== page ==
"The Nutcracker" remains one of the starring productions of various dance troupes including companies such as Indiana Ballet Theatre to The Joffrey Ballet, Salt Creek Ballet, Ruth Page Civic Ballet, South Shore Dance Alliance and others.
This past week Indiana Ballet Theatre presented its elegant production at Star Plaza Theatre while Salt Creek Ballet's "The Nutcracker" was performed Saturday at The Center for Performing Arts at Governors State University. The Ruth Page Civic Ballet's production was performed this weekend and will be presented again Dec. 21 and 22.
The Joffrey Ballet's beloved production of Robert Joffrey's "The Nutcracker" opened Dec. 6 and runs through Dec. 28 at Chicago's Auditorium Theatre. In its children's cast, The Joffrey regularly features young dancers from Northwest Indiana, the South Side of Chicago and Chicago's South Suburbs.
"We have 118 kids in the show," said Katie Garwood, children's cast director for The Joffrey Ballet's "The Nutcracker."
We love to see diversity in the cast. The Joffrey embraces diversity," Garwood said, adding auditions for the children's cast took place in mid-September and dancers were chosen from a variety of areas and schools. The director added working with the acclaimed company is a great opportunity for young dancers who are "well trained and committed to being willing to learn."
In addition to working hard, the young cast members, Garwood said, have a unique and positive experience performing in the ballet.
"It's also fun for them to have a new community of friends," she said.
For families attending "The Nutcracker," Garwood said "It's become a tradition which many families look forward to celebrating together."
For Kaci King of Valparaiso, performing in The Joffrey's "The Nutcracker" is a rare and exciting experience.
"I felt shocked. I didn't know I was going to make it," Kaci said.
Her mother Julie King said she and the family were excited to learn Kaci, 9, had won a role in the production. Julie King said her daughter is an undefeated dance champion who last season, and in previous seasons, has won awards for her dancing. Kaci studies jazz dance at Eclipse Performing Arts Centre in Chesterton.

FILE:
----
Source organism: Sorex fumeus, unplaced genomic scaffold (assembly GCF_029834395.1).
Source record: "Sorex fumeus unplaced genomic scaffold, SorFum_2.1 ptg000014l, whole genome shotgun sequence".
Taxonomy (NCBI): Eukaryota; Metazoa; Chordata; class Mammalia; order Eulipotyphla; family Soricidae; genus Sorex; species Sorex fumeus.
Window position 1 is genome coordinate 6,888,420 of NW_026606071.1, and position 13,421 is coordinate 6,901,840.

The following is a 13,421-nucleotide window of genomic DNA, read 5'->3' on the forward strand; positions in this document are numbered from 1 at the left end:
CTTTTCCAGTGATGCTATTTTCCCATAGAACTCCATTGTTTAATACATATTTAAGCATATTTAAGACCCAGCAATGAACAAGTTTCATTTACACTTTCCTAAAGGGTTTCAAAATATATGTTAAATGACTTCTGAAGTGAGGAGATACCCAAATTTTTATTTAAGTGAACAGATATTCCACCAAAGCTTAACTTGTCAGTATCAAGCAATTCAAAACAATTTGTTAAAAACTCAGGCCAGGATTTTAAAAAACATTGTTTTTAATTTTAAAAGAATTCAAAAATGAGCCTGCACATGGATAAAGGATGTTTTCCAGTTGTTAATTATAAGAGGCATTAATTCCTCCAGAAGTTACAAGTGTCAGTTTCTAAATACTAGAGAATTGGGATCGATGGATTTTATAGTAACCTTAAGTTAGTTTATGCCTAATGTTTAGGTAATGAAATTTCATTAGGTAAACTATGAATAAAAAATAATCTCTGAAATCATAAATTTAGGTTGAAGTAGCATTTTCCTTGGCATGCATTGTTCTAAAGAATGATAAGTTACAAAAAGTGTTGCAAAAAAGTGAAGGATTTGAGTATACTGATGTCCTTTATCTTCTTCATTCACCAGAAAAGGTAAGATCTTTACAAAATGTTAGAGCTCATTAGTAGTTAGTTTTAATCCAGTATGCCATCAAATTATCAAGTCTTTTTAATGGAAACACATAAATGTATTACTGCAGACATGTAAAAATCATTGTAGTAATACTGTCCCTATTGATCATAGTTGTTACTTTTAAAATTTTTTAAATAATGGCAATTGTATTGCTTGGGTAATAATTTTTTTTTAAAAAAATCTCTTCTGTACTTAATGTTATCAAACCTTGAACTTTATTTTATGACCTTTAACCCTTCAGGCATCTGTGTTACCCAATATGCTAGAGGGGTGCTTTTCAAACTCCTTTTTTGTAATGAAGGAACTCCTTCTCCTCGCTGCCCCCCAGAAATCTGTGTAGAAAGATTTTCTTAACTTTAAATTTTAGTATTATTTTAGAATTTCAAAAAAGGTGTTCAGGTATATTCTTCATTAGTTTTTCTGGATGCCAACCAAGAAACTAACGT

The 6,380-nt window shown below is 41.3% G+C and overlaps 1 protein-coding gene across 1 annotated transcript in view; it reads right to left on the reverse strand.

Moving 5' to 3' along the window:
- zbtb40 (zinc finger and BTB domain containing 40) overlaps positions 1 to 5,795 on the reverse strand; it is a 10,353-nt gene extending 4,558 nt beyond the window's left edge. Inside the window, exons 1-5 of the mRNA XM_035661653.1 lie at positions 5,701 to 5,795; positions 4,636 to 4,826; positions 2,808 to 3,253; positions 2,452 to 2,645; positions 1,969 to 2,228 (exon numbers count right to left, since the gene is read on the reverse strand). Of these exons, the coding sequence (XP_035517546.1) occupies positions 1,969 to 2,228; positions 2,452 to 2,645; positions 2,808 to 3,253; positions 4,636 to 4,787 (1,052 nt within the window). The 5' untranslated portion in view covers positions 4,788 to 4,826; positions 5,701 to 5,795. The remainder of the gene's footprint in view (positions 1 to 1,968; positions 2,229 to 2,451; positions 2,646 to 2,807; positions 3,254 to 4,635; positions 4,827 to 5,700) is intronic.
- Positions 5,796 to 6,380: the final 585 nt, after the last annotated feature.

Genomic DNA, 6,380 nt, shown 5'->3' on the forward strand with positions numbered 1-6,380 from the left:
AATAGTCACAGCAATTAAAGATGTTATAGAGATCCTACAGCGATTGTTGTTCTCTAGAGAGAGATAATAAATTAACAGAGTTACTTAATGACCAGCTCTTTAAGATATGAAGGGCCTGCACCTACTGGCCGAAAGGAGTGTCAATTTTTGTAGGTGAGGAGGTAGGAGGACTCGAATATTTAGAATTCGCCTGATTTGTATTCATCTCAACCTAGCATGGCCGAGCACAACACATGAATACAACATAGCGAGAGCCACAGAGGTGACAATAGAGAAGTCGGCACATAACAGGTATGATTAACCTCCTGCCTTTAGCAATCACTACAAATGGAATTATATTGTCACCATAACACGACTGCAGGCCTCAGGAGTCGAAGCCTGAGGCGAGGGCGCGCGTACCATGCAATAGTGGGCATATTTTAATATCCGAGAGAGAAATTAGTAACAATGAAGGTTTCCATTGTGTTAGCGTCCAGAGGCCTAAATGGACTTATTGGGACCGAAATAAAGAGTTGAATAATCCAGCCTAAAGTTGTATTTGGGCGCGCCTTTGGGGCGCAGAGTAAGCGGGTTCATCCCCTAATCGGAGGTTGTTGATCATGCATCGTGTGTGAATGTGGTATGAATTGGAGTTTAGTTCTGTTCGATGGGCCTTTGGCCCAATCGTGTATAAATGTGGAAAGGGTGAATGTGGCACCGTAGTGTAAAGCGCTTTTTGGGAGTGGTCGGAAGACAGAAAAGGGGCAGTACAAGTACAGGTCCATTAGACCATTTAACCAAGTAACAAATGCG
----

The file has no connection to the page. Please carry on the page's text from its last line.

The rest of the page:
"What I like about 'The Nutcracker' is it's such an amazing show where all these dancers come together to make a beautiful production," said Kaci, who performs as a snow tree angel in the ballet.
Carol Dilts, of Gary, this year, is performing in "The Nutcracker" for the second time.
"I am so excited. It's probably one of the biggest highlights of the holiday season and my year," said Dilts. Her mother Megan Cecil said they were ecstatic she's involved in the show.
"It's an honor, and it's an opportunity to perform with professional dancers," Cecil said.
Dilts, 14, a student at Indiana Ballet Theatre and The Joffrey Academy of Dance, won the roles of a mouse in the battle scene and a Polichenelle, one of the dancers who emerge from character Mother Ginger's giant hoop skirt, in the party scene.
As part of the Ruth Page Civic Ballet's production of "The Nutcracker," Portage's Julianne Kinasiewicz will once again perform as character Clara. Her mother, Therese, also plays a part in the adult ensemble of the show.
According to The Joffrey's Garwood, the holiday ballet is overall "a beautiful story of a girl who gets to see her dreams come true."
The following is a sampling of productions of "The Nutcracker."
• "The Nutcracker," by The Joffrey Ballet, runs through Dec. 28 at The Auditorium Theatre, 50 E. Congress Parkway, Chicago. Tickets range from $31 to $132. Call (800) 982-2787 or visit ticketmaster.com
• Ruth Page Civic Ballet performs "The Nutcracker" at 1 and 5 p.m. today at Northeastern Illinois University, 5500 N. S. Louis Ave., Chicago and at 5 p.m. Dec. 21 and 3 p.m. Dec. 22 at College of Lake County, 19351 W. Washington St., Grayslake, Ill. Tickets for the Chicago performance are $25 for general admission, $18 for students and senior citizens and $5 for Northeastern Illinois University students. Tickets for the Grayslake performance are $12 to $30. Visit jlc.clcillinois.edu.
• "Cirque du Jazz: A Nutcracker Tale" runs Dec. 20 to 22 at Wirt Emerson Auditorium, 210 N. Grand Boulevard, Gary. The show is presented by Gary Community School Corporation and South Shore Dance Alliance. Tickets are $10 for adults and $6 for children and senior citizens. Visit southshoredance.org